For the next several weeks, this blog will chronicle the plans and preparations for this great old airplane and its new owner.  We will also mix in some historical milestones of this Robin and other Robins with related involvement as well.  We hope you will follow this blog and tell your friends to check it out.  We at Barnstmr's Random Aeronautics and Certified Aeronautical Products, LLC are proud to be involved in this story and to share it with our readers.  The work has already begun.  In fact, a few of my recent posts on this blog are about this plane.  But until now, I really haven't yet disclosed which Robin we've been refurbishing. So consider this the first in a series of postings about the future of the St. Louis Robin.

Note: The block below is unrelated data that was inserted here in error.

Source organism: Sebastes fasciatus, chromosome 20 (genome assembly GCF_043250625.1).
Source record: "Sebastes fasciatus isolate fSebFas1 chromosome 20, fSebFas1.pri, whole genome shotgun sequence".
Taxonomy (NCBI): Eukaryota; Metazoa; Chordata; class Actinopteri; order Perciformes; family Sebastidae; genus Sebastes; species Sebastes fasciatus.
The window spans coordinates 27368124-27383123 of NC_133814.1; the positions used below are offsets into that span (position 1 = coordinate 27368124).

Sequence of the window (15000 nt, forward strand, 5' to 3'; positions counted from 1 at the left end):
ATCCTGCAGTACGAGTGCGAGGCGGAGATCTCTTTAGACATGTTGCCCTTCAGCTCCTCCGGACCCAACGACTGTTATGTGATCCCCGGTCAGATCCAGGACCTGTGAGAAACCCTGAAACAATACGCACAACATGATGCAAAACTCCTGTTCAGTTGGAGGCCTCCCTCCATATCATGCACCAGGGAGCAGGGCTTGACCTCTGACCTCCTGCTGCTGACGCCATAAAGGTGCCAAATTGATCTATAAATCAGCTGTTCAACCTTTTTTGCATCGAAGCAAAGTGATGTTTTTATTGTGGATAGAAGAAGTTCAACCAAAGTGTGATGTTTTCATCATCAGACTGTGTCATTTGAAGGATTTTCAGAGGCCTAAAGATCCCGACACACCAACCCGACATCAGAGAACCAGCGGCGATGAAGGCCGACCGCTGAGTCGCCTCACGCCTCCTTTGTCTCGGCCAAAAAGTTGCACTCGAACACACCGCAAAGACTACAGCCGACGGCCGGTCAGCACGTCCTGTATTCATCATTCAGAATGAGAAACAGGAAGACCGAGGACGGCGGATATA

OK - so, by now, many enthusiasts may have heard that long-time owner (Joe Erale, of Long Island NY) has finally sold the St. Louis Robin. Joe had been advertising the plane for several years. Finally he found the "right" buyer to become the new care-taker of the plane.  I believe that Joe and his father first acquired the plane in 1968.  They completed an extensive restoration on the Robin in 1977.  That year, they brought the plane to the National Antique Airplane Association (AAA) gathering in Blakesburg, Iowa.  If you ask him (or likely if you don't),  Joe will relay some of the flying adventures they had that summer during their mid-west America tour. The next year they flew it to Oshkosh Wisconsin and the plane was named the 1978 Grand Champion Antique at the Experimental Aircraft Association (EAA) national convention. Basing the airplane on Long Island NY, they enjoyed numerous flights in the airplane during the late 1970s and early 1980's.  They put around 120 hours on the freshly overhauled R-600 Curtiss Challenger engine before deciding to place the airplane in long-term static display status.  That was in 1984.